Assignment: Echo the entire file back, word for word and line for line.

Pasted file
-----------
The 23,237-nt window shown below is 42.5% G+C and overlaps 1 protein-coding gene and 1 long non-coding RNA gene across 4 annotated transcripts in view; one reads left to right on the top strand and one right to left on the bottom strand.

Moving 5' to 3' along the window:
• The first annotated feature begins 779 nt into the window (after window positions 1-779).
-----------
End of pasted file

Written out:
The 23,237-nt window shown below is 42.5% G+C and overlaps 1 protein-coding gene and 1 long non-coding RNA gene across 4 annotated transcripts in view; one reads left to right on the top strand and one right to left on the bottom strand.

Moving 5' to 3' along the window:
• The first annotated feature begins 779 nt into the window (after window positions 1-779).